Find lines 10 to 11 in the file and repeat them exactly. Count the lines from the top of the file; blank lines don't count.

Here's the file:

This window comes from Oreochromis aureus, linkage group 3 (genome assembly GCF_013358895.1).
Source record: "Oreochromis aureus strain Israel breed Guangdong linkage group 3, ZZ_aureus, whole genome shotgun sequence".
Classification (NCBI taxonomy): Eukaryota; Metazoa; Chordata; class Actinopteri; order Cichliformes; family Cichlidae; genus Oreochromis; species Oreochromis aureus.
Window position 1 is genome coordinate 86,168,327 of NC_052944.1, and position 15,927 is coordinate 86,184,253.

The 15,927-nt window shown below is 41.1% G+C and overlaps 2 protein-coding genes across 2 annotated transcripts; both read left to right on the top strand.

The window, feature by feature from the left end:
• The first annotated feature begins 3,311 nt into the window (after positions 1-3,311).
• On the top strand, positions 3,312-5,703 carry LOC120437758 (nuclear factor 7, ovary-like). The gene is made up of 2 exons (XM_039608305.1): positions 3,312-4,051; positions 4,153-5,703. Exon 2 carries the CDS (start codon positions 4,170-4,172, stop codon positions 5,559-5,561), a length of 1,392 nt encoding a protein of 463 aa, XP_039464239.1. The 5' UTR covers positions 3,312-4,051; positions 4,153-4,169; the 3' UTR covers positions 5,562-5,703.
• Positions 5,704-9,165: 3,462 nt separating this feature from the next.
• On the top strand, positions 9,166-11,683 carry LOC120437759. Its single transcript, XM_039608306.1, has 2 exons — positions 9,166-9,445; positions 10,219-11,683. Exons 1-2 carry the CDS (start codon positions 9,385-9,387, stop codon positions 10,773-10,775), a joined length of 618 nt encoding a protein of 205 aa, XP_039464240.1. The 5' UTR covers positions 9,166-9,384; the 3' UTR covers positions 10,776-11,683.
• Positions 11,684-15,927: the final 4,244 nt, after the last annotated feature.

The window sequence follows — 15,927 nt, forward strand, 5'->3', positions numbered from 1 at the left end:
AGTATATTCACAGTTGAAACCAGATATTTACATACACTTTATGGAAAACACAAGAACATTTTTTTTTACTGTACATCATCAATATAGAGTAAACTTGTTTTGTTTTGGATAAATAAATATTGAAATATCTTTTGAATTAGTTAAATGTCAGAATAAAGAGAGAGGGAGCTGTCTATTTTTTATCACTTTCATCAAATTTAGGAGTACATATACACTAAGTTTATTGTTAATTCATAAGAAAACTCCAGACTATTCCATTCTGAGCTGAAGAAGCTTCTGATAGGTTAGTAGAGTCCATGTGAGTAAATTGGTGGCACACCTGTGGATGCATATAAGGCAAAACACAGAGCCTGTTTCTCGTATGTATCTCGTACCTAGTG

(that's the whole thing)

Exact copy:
• On the top strand, positions 9,166-11,683 carry LOC120437759. Its single transcript, XM_039608306.1, has 2 exons — positions 9,166-9,445; positions 10,219-11,683. Exons 1-2 carry the CDS (start codon positions 9,385-9,387, stop codon positions 10,773-10,775), a joined length of 618 nt encoding a protein of 205 aa, XP_039464240.1. The 5' UTR covers positions 9,166-9,384; the 3' UTR covers positions 10,776-11,683.
• Positions 11,684-15,927: the final 4,244 nt, after the last annotated feature.